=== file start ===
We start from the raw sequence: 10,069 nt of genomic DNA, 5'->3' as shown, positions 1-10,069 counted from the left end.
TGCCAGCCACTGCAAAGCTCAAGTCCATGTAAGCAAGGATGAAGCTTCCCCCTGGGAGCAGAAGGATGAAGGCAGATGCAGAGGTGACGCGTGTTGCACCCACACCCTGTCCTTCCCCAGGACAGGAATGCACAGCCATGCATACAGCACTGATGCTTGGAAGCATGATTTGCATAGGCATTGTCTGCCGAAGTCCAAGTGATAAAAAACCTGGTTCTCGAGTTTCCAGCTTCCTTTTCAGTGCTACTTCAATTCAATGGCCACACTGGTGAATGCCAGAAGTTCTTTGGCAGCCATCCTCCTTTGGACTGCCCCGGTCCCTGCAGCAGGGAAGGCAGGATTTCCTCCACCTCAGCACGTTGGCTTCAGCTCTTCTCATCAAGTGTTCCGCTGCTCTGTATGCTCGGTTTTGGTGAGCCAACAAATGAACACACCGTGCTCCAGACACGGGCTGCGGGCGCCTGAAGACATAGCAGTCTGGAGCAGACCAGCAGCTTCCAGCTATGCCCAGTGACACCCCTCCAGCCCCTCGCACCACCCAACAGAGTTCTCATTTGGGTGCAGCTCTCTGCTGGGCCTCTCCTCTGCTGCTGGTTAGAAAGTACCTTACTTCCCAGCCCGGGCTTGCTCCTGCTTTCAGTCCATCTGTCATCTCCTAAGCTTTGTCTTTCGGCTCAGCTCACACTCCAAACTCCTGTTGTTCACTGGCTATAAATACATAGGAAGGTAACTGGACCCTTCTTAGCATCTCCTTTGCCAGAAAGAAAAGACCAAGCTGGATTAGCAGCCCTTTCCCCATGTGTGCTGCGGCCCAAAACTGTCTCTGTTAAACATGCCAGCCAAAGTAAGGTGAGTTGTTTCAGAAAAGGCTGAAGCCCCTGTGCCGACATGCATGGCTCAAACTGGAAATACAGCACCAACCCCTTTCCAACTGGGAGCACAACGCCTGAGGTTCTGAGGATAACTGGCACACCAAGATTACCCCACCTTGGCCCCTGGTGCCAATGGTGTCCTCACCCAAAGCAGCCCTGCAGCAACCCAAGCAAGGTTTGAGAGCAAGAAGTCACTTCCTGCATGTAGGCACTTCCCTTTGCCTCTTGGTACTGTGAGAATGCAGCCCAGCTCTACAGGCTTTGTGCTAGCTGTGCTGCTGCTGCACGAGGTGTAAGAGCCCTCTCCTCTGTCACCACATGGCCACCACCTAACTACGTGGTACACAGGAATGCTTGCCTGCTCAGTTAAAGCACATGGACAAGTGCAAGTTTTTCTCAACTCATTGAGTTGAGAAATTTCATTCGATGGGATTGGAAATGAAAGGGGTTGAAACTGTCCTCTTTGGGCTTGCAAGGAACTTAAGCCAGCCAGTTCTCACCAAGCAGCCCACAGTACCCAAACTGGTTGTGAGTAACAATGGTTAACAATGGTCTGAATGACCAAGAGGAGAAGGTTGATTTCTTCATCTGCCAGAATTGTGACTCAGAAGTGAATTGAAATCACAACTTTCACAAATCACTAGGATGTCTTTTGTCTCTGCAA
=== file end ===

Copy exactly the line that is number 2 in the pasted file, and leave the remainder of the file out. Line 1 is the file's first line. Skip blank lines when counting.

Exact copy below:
TGCCAGCCACTGCAAAGCTCAAGTCCATGTAAGCAAGGATGAAGCTTCCCCCTGGGAGCAGAAGGATGAAGGCAGATGCAGAGGTGACGCGTGTTGCACCCACACCCTGTCCTTCCCCAGGACAGGAATGCACAGCCATGCATACAGCACTGATGCTTGGAAGCATGATTTGCATAGGCATTGTCTGCCGAAGTCCAAGTGATAAAAAACCTGGTTCTCGAGTTTCCAGCTTCCTTTTCAGTGCTACTTCAATTCAATGGCCACACTGGTGAATGCCAGAAGTTCTTTGGCAGCCATCCTCCTTTGGACTGCCCCGGTCCCTGCAGCAGGGAAGGCAGGATTTCCTCCACCTCAGCACGTTGGCTTCAGCTCTTCTCATCAAGTGTTCCGCTGCTCTGTATGCTCGGTTTTGGTGAGCCAACAAATGAACACACCGTGCTCCAGACACGGGCTGCGGGCGCCTGAAGACATAGCAGTCTGGAGCAGACCAGCAGCTTCCAGCTATGCCCAGTGACACCCCTCCAGCCCCTCGCACCACCCAACAGAGTTCTCATTTGGGTGCAGCTCTCTGCTGGGCCTCTCCTCTGCTGCTGGTTAGAAAGTACCTTACTTCCCAGCCCGGGCTTGCTCCTGCTTTCAGTCCATCTGTCATCTCCTAAGCTTTGTCTTTCGGCTCAGCTCACACTCCAAACTCCTGTTGTTCACTGGCTATAAATACATAGGAAGGTAACTGGACCCTTCTTAGCATCTCCTTTGCCAGAAAGAAAAGACCAAGCTGGATTAGCAGCCCTTTCCCCATGTGTGCTGCGGCCCAAAACTGTCTCTGTTAAACATGCCAGCCAAAGTAAGGTGAGTTGTTTCAGAAAAGGCTGAAGCCCCTGTGCCGACATGCATGGCTCAAACTGGAAATACAGCACCAACCCCTTTCCAACTGGGAGCACAACGCCTGAGGTTCTGAGGATAACTGGCACACCAAGATTACCCCACCTTGGCCCCTGGTGCCAATGGTGTCCTCACCCAAAGCAGCCCTGCAGCAACCCAAGCAAGGTTTGAGAGCAAGAAGTCACTTCCTGCATGTAGGCACTTCCCTTTGCCTCTTGGTACTGTGAGAATGCAGCCCAGCTCTACAGGCTTTGTGCTAGCTGTGCTGCTGCTGCACGAGGTGTAAGAGCCCTCTCCTCTGTCACCACATGGCCACCACCTAACTACGTGGTACACAGGAATGCTTGCCTGCTCAGTTAAAGCACATGGACAAGTGCAAGTTTTTCTCAACTCATTGAGTTGAGAAATTTCATTCGATGGGATTGGAAATGAAAGGGGTTGAAACTGTCCTCTTTGGGCTTGCAAGGAACTTAAGCCAGCCAGTTCTCACCAAGCAGCCCACAGTACCCAAACTGGTTGTGAGTAACAATGGTTAACAATGGTCTGAATGACCAAGAGGAGAAGGTTGATTTCTTCATCTGCCAGAATTGTGACTCAGAAGTGAATTGAAATCACAACTTTCACAAATCACTAGGATGTCTTTTGTCTCTGCAA